Setting Up Your Web Server

Setting Up Your Web Server

Compiling the stylesheet

We now have a fully working CartoCSS stylesheet. Before Mapnik can use it, we need to compile it into XML using the command-line carto compiler. First of all, we use OSM Bright’s own preprocessor, which we need to edit for our setup:

cp configure.py.sample configure.py
gedit configure.py

Change the config line pointing to ~/Documents/Mapbox/project to /usr/local/share/maps/style instead, and change dbname from osm to gis. Save and exit.

Run the pre-processor and then carto:

./make.py
cd ../OSMBright/
carto project.mml > OSMBright.xml

 Run make.py

./make.py

This will create a new folder called “build” with your new project, customized with the variables you set in configure.py and install a copy of this build to your MapBox project folder. If you open up TileMill you should see your new map in the project listing.

Click on the map to view it in the editing interface.

You now have a Mapnik XML stylesheet at /usr/local/share/maps/style/OSMBright/OSMBright.xml .

Setting up your webserver

Next we need to plug renderd and mod_tile into the Apache webserver, ready to receive tile requests.

Configure renderd

Change the the renderd settings by editing the /usr/local/etc/renderd.conf (you’ll need to do it as root via “sudo”) and change the following five lines, uncommenting (removing the ‘;’) when required. They are found in the [renderd], [mapnik] and [default] sections.

socketname=/var/run/renderd/renderd.sock
plugins_dir=/usr/local/lib/mapnik/input
font_dir=/usr/share/fonts/truetype/ttf-dejavu
XML=/usr/local/share/maps/style/OSMBright/OSMBright.xml
HOST=localhost

Create the files required for the mod_tile system to run (remember to change username to your user’s name):

sudo mkdir /var/run/renderd
sudo chown username /var/run/renderd
sudo mkdir /var/lib/mod_tile
sudo chown username /var/lib/mod_tile

Configure mod_tile

Next, we need to tell the Apache web server about our new mod_tile installation.

Using your favourite text editor, create the file /etc/apache2/conf-available/mod_tile.conf and add one line:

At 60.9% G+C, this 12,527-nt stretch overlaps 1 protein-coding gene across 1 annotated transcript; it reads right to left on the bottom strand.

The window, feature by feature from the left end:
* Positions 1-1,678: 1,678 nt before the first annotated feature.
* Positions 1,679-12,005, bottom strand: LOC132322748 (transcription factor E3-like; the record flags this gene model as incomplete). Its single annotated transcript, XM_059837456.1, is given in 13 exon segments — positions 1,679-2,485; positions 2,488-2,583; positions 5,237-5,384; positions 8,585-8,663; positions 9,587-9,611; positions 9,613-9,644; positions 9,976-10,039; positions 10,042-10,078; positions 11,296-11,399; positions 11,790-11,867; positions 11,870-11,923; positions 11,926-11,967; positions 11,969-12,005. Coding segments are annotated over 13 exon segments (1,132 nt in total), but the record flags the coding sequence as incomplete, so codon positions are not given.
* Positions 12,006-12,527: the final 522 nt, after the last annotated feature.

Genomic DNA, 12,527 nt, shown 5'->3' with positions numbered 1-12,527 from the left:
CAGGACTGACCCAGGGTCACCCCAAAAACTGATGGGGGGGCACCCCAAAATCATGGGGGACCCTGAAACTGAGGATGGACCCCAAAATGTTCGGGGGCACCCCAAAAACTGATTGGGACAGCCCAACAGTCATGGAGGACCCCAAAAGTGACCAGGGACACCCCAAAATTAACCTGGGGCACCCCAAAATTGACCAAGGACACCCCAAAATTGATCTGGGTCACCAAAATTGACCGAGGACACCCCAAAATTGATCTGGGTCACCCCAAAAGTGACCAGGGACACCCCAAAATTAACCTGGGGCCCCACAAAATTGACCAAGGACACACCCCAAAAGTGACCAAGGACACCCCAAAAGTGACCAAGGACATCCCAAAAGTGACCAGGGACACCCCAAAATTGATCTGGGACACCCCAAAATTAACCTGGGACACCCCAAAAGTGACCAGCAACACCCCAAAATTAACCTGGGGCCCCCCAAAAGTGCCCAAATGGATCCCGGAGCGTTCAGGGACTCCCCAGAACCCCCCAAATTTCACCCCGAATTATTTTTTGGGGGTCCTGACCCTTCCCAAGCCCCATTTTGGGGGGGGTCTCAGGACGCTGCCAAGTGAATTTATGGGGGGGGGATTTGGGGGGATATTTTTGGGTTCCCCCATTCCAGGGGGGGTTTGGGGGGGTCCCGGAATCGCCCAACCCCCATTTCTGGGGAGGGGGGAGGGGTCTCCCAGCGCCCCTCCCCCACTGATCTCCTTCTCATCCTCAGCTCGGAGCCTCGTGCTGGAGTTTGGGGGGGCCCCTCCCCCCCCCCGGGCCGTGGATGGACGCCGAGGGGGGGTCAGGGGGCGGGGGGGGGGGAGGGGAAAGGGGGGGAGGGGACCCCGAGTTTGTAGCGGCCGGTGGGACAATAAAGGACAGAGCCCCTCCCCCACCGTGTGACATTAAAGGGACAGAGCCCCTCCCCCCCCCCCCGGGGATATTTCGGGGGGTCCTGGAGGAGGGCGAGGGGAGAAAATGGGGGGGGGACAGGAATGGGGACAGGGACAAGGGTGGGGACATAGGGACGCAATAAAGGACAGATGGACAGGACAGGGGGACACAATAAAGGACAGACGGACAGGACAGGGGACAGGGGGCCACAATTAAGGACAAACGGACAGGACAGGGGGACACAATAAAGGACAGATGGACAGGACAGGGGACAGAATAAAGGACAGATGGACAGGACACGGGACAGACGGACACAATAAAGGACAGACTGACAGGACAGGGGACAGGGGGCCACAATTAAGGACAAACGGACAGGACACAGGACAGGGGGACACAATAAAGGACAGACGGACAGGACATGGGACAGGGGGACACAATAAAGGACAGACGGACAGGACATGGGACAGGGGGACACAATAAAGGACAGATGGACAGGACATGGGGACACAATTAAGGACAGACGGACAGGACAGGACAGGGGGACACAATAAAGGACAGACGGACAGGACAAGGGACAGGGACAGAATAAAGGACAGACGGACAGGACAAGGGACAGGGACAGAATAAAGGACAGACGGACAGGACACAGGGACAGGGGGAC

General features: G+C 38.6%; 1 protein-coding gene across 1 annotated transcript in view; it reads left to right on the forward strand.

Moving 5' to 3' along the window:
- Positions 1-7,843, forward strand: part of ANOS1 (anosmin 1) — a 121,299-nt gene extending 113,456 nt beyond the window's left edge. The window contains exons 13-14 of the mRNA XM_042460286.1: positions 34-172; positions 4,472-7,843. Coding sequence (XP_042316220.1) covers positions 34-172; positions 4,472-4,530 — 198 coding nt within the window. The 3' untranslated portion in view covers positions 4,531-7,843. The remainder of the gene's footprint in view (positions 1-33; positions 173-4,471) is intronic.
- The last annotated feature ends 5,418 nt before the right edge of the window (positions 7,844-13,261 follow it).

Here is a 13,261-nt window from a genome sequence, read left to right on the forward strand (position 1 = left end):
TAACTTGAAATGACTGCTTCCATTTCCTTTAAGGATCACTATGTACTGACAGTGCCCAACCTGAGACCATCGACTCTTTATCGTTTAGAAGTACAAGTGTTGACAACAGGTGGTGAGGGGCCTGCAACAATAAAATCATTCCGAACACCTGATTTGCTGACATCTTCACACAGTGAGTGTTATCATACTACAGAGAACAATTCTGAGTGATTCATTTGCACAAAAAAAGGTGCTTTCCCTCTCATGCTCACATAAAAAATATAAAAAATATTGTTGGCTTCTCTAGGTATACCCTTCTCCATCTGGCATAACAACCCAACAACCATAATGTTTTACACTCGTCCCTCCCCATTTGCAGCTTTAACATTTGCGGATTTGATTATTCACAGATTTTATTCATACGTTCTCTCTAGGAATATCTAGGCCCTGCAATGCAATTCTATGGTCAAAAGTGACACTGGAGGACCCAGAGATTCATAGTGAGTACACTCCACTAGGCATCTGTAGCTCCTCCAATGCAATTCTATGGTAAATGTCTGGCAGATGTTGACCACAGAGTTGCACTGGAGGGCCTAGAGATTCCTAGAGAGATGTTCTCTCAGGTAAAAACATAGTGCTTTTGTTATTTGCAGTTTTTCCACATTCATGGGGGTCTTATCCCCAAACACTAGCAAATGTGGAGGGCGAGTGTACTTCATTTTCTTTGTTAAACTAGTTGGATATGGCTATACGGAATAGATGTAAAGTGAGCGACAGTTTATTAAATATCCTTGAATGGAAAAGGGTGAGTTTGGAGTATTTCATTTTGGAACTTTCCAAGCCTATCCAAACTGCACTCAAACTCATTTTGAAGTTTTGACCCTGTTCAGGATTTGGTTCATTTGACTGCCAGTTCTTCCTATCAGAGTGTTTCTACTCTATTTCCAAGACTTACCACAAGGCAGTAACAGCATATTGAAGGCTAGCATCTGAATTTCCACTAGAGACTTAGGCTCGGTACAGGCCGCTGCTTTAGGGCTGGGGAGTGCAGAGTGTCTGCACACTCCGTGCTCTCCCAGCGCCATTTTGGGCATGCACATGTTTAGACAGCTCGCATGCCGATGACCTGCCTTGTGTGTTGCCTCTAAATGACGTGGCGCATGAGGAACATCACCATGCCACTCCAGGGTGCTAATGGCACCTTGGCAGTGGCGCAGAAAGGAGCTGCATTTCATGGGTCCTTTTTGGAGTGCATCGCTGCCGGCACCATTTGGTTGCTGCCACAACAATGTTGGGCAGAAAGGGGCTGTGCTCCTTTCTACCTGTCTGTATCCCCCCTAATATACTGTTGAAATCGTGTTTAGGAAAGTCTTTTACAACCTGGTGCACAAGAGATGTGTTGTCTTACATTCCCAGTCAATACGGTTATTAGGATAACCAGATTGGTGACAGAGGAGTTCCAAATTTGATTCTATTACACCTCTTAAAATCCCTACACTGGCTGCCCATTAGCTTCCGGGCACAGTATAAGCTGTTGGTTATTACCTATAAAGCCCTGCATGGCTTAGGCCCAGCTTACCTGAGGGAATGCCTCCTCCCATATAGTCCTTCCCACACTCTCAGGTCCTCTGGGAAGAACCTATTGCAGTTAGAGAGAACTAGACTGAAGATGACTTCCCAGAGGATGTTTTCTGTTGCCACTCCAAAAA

LoadModule tile_module /usr/lib/apache2/modules/mod_tile.so

Apache’s default website configuration file needs to be modified to include mod_tile settings. Modify the file /etc/apache2/sites-available/000-default.conf to include the following lines immediately after the admin e-mail address line:

LoadTileConfigFile /usr/local/etc/renderd.conf
ModTileRenderdSocketName /var/run/renderd/renderd.sock
# Timeout before giving up for a tile to be rendered
ModTileRequestTimeout 0
# Timeout before giving up for a tile to be rendered that is otherwise missing
ModTileMissingRequestTimeout 30

Tell Apache that you have added the new module, and restart it:

sudo a2enconf mod_tile
sudo service apache2 reload

Tuning your system

A tile server can put a lot of load on hardware and software. The default settings may therefore not be appropriate and a significant improvement can potentially be achieved through tuning various parameters.

Tuning postgresql

The default configuration for PostgreSQL 9.4 needs to be tuned for the amount of data you are about to add to it. Edit the file /etc/postgresql/9.4/main/postgresql.conf and make the following changes:

shared_buffers = 128MB
checkpoint_segments = 20
maintenance_work_mem = 256MB
autovacuum = off

These changes require a kernel configuration change, which needs to be applied every time that the computer is rebooted. As root via “sudo”, edit /etc/sysctl.conf and add these lines near the top after the other “kernel” definitions:

# Increase kernel shared memory segments - needed for large databases
kernel.shmmax=268435456

Reboot your computer. Run this:

sudo sysctl kernel.shmmax

and verify that it displays as 268435456.

 

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